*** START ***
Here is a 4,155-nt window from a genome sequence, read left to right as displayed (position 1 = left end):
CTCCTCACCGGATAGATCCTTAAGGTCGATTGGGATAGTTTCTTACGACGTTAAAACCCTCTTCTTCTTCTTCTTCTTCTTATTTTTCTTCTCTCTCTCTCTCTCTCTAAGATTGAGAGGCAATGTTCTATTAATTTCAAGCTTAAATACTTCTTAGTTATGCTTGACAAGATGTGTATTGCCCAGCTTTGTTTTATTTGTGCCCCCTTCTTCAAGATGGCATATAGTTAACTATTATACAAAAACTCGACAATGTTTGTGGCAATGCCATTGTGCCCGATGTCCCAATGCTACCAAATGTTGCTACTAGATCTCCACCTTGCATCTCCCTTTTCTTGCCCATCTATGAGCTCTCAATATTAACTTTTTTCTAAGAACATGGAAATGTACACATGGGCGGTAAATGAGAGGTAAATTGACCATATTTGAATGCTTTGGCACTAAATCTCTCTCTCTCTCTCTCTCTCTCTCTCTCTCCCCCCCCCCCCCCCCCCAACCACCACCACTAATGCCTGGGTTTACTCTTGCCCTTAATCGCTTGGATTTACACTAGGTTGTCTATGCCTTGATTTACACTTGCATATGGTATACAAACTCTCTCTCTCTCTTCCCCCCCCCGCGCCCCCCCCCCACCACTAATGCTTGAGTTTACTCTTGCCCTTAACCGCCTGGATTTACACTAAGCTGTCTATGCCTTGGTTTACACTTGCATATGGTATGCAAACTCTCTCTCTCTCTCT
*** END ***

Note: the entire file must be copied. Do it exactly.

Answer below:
Here is a 4,155-nt window from a genome sequence, read left to right as displayed (position 1 = left end):
CTCCTCACCGGATAGATCCTTAAGGTCGATTGGGATAGTTTCTTACGACGTTAAAACCCTCTTCTTCTTCTTCTTCTTCTTATTTTTCTTCTCTCTCTCTCTCTCTCTAAGATTGAGAGGCAATGTTCTATTAATTTCAAGCTTAAATACTTCTTAGTTATGCTTGACAAGATGTGTATTGCCCAGCTTTGTTTTATTTGTGCCCCCTTCTTCAAGATGGCATATAGTTAACTATTATACAAAAACTCGACAATGTTTGTGGCAATGCCATTGTGCCCGATGTCCCAATGCTACCAAATGTTGCTACTAGATCTCCACCTTGCATCTCCCTTTTCTTGCCCATCTATGAGCTCTCAATATTAACTTTTTTCTAAGAACATGGAAATGTACACATGGGCGGTAAATGAGAGGTAAATTGACCATATTTGAATGCTTTGGCACTAAATCTCTCTCTCTCTCTCTCTCTCTCTCTCTCTCCCCCCCCCCCCCCCCCCAACCACCACCACTAATGCCTGGGTTTACTCTTGCCCTTAATCGCTTGGATTTACACTAGGTTGTCTATGCCTTGATTTACACTTGCATATGGTATACAAACTCTCTCTCTCTCTTCCCCCCCCCGCGCCCCCCCCCCACCACTAATGCTTGAGTTTACTCTTGCCCTTAACCGCCTGGATTTACACTAAGCTGTCTATGCCTTGGTTTACACTTGCATATGGTATGCAAACTCTCTCTCTCTCTCT